Initially, I was determined to be a Psychiatrist but had my dreams dashed by messing up my final Biology exam making the majority of Med schools glare at me and my B in disgust. Honestly, this was a blessing in disguise as I was forced to take a year out and decide what I really wanted to do. My glamorous gap year was spent in the exotic location of a Wetherspoons kitchen where I learned that this was bloody hard work that I was definitely no good at! Instead, studying Psychology was what I was really passionate about and, during my UG course, discovered that I just really like brains. Brains are great y’know … Now I reside in my second year of PhD studying the link between depression and Alzheimer’s disease using animal models. My main interests are the inflammatory hypothesis of depression and the interplay between emotion, the physical body and inflammation. Inflammation is cool. Brains are cool. Inflammation in the brain is also bloody rad!

When I am not dealing with mice and their brains, I am weightlifting with a keen interest in improving form and understanding the science behind protein synthesis and diet. I do enjoy a good book and love walking but the majority of my free time is spent with my loving boyfriend, Elliot. Together, we devour all things Star Wars alongside other Sci-Fi and Superhero media. Honestly, my favourite place to be is sitting on the sofa with him drinking coffee and watching something on TV.

Katie’s Responses:

What’s your favourite region of the brain?

I may be biased here but I am loving the Locus Coeruleus. ‘What is that?’ I hear you cry. It is your brain’s main source of noradrenaline, a neurotransmitter that is heavily involved in the stress response and emotional processing… keenly depression. It also happens to be a large focal area in my PhD…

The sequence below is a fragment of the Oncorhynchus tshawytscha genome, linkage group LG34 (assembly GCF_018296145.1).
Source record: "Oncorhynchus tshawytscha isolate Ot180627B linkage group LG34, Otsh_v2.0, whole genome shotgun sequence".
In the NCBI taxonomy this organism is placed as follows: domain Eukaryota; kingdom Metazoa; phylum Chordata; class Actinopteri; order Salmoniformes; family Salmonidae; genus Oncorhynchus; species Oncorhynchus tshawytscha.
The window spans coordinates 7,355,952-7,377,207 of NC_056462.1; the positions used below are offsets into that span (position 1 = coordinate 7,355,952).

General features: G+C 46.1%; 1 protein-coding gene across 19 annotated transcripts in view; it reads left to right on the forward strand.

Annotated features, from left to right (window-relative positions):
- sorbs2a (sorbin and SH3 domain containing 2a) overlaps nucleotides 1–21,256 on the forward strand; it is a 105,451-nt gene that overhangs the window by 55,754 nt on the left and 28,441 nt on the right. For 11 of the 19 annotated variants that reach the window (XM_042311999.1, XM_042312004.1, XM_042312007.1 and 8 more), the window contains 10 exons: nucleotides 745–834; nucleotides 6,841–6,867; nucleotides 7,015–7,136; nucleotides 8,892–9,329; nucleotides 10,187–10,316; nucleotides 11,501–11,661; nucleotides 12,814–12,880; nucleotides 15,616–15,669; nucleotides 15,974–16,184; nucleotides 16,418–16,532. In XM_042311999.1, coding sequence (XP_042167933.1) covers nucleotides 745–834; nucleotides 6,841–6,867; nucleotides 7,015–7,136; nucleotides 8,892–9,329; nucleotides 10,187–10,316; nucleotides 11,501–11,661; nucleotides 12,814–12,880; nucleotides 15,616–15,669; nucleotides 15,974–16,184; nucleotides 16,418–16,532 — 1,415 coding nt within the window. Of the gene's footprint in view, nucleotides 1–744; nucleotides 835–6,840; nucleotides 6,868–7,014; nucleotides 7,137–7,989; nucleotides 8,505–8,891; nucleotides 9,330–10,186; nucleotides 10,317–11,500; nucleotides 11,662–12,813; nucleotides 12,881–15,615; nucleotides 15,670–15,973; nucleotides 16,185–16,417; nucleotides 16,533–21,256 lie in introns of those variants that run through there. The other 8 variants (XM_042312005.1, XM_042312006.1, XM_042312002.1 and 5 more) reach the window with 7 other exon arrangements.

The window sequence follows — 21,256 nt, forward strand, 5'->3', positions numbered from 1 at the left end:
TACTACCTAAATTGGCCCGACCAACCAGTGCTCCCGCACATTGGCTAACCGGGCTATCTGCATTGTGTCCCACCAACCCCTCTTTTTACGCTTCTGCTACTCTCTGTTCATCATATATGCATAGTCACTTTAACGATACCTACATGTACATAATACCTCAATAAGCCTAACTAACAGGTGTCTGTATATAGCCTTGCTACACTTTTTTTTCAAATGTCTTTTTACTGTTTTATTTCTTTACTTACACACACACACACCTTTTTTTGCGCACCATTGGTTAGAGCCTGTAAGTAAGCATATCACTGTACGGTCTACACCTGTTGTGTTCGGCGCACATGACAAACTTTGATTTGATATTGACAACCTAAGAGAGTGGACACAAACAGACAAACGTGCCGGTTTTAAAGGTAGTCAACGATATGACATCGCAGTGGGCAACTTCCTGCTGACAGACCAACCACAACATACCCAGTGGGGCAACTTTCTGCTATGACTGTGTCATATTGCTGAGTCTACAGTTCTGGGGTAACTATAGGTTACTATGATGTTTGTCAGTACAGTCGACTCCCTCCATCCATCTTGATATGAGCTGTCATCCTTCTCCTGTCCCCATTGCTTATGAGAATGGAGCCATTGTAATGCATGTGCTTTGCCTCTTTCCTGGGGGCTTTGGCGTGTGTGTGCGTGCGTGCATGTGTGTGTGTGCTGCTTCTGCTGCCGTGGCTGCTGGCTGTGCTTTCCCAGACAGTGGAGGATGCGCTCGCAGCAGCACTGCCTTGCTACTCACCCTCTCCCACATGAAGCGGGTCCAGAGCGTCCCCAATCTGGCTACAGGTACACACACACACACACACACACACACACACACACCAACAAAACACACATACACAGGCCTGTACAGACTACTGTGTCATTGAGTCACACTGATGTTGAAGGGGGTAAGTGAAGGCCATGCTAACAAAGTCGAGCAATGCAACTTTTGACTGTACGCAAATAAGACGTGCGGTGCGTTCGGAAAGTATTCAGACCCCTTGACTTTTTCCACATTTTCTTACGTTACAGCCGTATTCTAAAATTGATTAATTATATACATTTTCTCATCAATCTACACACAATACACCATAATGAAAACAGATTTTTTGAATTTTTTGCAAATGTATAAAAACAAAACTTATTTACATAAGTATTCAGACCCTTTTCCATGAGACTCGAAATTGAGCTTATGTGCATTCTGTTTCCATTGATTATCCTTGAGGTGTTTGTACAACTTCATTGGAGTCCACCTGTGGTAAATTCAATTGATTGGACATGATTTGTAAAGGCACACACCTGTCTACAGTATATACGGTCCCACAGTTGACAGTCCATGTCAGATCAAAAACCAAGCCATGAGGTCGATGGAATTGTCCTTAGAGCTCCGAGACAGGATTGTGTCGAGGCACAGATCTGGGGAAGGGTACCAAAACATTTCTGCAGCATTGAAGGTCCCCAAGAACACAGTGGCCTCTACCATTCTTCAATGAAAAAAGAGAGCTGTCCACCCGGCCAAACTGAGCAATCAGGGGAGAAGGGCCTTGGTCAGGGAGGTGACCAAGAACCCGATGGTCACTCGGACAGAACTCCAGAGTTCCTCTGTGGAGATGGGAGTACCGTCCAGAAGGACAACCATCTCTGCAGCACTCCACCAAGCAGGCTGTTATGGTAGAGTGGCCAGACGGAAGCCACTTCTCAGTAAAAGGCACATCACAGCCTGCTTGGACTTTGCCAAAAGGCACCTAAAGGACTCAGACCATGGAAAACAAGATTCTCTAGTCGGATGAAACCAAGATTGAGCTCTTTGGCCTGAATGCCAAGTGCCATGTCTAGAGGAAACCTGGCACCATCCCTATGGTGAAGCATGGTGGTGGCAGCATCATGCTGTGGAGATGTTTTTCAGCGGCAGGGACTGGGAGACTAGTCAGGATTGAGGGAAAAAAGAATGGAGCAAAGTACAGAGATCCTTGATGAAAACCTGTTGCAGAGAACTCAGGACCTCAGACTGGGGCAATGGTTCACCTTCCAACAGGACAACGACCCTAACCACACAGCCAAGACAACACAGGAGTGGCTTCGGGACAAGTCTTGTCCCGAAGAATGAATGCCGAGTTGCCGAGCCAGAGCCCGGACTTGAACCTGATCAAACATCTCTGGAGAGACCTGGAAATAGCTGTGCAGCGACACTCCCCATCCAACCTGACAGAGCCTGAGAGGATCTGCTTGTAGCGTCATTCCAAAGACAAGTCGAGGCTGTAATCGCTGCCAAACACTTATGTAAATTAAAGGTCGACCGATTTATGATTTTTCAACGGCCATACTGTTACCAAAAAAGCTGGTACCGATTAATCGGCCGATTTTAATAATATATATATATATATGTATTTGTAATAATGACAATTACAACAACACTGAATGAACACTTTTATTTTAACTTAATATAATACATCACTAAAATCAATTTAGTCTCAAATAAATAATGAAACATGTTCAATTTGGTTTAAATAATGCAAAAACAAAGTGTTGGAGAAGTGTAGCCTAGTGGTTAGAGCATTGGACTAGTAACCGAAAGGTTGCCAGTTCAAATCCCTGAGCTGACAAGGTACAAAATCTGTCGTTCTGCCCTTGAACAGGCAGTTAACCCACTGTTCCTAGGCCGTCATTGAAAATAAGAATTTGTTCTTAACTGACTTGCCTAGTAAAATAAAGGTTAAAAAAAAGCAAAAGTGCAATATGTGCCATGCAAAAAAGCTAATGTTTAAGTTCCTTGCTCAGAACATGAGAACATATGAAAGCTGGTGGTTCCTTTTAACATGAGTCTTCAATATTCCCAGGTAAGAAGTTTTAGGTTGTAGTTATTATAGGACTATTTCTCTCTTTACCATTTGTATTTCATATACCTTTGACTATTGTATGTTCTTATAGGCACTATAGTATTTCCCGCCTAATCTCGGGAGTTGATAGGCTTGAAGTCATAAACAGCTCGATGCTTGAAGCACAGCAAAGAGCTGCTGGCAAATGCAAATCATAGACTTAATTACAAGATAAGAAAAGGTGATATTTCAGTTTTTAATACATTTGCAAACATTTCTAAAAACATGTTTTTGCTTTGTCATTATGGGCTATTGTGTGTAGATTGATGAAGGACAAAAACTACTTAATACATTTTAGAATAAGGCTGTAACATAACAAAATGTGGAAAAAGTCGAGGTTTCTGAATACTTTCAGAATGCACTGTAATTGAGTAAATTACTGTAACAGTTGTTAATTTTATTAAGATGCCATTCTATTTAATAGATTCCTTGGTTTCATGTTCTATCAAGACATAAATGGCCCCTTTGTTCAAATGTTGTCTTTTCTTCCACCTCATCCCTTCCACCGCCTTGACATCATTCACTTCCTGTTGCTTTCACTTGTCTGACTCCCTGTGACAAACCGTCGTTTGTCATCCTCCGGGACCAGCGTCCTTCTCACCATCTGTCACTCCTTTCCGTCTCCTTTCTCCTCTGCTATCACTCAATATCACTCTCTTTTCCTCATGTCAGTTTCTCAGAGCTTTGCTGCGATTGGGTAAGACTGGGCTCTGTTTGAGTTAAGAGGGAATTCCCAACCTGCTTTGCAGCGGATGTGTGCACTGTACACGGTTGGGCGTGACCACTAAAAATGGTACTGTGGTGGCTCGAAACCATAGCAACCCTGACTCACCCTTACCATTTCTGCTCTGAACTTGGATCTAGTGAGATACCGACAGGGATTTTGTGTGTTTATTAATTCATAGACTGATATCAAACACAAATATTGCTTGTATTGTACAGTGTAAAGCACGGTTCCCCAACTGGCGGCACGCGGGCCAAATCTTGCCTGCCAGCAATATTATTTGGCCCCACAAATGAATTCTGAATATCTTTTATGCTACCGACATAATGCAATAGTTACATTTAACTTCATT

Which neuroscience myth really grinds your gears?

The Triune brain model is outdated. It states the brain can be separated into a ‘lizard’ or basic instincts part, a ‘limbic’ or emotion part and the ‘human’ or greater consciousness and language part. Using it to help you understand the basics is fine but remember that the brain is faaaaaar more complicated than that! For example, we don’t simply eat for fuel any more which is what occurs in the ‘lizard’ part. Our limbic part comes in to say “I WANT TO EAT BREAD BECAUSE IT’S DELICIOUS AND I WILL GIVE MUCH DOPAMINE IF YOU GIVE ME BREAD!” while our conscious ‘human’ part may be aware that we are not hungry, we are just bored and bread is probably not what the body needs at 2am. Just remember that the brain is far more complicated than that.

What’s the most interesting question in neuroscience right now?

What role does inflammation play in the causation and progression of so many illnesses?

Where will neuroscience be in 100 years time?

Hopefully we have progressed in some form or another. We may still be asking similar questions but hopefully with better equipment.

Past Team Members

  • Oly Bartley (June 2015 – May 2018)
  • Kira Rienecker (June 2015 – May 2018)
  • Rachael Stickland (June 2015 – May 2018)
  • Jonathan Fagg (June 2015 – May 2018)
  • Rae Pass (June 2015 – May 2018)
  • Aurelien Bunga (June 2015 – Sept 2017)
  • Ellen Cross (June 2015 – Sept 2017)
  • Monika śledziowska  (July 2017 – Oct 2020)
  • Laura Smith (July 2017 – Oct 2020)
  • Chiara Casella (Sept 2017 – Oct 2020)
  • Sophie Waldron (April 2018 – Oct 2020)
  • Samuel Berry (June 2018 – Oct 2020)
  • Lucy Lewis (July 2018 – Oct 2020)
  • Josh Stevenson-Hoare (Aug 2018 – Oct 2020)
  • Lauren Revie (Oct 2018 – Oct 2020)